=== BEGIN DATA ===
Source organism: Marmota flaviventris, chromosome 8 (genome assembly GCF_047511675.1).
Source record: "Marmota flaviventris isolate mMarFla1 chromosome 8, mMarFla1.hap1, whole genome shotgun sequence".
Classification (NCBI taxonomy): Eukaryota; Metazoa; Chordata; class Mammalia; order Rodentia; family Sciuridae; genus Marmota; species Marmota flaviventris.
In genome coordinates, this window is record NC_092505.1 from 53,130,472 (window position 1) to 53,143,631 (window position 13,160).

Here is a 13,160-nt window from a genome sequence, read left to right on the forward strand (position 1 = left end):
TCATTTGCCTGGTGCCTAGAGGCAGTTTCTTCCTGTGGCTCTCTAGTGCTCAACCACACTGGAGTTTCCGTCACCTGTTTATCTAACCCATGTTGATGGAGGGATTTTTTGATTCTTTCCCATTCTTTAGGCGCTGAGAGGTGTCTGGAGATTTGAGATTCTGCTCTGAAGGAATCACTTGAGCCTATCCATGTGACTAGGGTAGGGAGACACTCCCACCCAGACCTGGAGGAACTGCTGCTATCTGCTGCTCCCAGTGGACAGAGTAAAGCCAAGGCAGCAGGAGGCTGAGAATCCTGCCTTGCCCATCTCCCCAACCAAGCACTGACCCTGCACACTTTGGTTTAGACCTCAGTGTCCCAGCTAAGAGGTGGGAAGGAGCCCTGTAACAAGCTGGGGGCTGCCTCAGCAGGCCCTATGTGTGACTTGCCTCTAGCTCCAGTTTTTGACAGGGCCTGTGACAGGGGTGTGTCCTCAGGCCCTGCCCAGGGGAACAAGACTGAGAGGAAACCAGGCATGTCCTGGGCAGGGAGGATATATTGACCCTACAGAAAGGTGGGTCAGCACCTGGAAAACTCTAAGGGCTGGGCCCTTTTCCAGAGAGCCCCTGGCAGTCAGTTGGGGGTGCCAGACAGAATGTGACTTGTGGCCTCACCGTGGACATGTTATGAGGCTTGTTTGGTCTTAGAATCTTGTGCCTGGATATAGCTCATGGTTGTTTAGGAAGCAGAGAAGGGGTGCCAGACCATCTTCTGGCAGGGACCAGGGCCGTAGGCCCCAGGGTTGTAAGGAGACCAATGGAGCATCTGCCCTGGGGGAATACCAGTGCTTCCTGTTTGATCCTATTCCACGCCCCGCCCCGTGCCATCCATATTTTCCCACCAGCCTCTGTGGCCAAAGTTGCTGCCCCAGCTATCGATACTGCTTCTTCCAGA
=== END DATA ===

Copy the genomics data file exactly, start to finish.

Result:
Source organism: Marmota flaviventris, chromosome 8 (genome assembly GCF_047511675.1).
Source record: "Marmota flaviventris isolate mMarFla1 chromosome 8, mMarFla1.hap1, whole genome shotgun sequence".
Classification (NCBI taxonomy): Eukaryota; Metazoa; Chordata; class Mammalia; order Rodentia; family Sciuridae; genus Marmota; species Marmota flaviventris.
In genome coordinates, this window is record NC_092505.1 from 53,130,472 (window position 1) to 53,143,631 (window position 13,160).

Here is a 13,160-nt window from a genome sequence, read left to right on the forward strand (position 1 = left end):
TCATTTGCCTGGTGCCTAGAGGCAGTTTCTTCCTGTGGCTCTCTAGTGCTCAACCACACTGGAGTTTCCGTCACCTGTTTATCTAACCCATGTTGATGGAGGGATTTTTTGATTCTTTCCCATTCTTTAGGCGCTGAGAGGTGTCTGGAGATTTGAGATTCTGCTCTGAAGGAATCACTTGAGCCTATCCATGTGACTAGGGTAGGGAGACACTCCCACCCAGACCTGGAGGAACTGCTGCTATCTGCTGCTCCCAGTGGACAGAGTAAAGCCAAGGCAGCAGGAGGCTGAGAATCCTGCCTTGCCCATCTCCCCAACCAAGCACTGACCCTGCACACTTTGGTTTAGACCTCAGTGTCCCAGCTAAGAGGTGGGAAGGAGCCCTGTAACAAGCTGGGGGCTGCCTCAGCAGGCCCTATGTGTGACTTGCCTCTAGCTCCAGTTTTTGACAGGGCCTGTGACAGGGGTGTGTCCTCAGGCCCTGCCCAGGGGAACAAGACTGAGAGGAAACCAGGCATGTCCTGGGCAGGGAGGATATATTGACCCTACAGAAAGGTGGGTCAGCACCTGGAAAACTCTAAGGGCTGGGCCCTTTTCCAGAGAGCCCCTGGCAGTCAGTTGGGGGTGCCAGACAGAATGTGACTTGTGGCCTCACCGTGGACATGTTATGAGGCTTGTTTGGTCTTAGAATCTTGTGCCTGGATATAGCTCATGGTTGTTTAGGAAGCAGAGAAGGGGTGCCAGACCATCTTCTGGCAGGGACCAGGGCCGTAGGCCCCAGGGTTGTAAGGAGACCAATGGAGCATCTGCCCTGGGGGAATACCAGTGCTTCCTGTTTGATCCTATTCCACGCCCCGCCCCGTGCCATCCATATTTTCCCACCAGCCTCTGTGGCCAAAGTTGCTGCCCCAGCTATCGATACTGCTTCTTCCAGA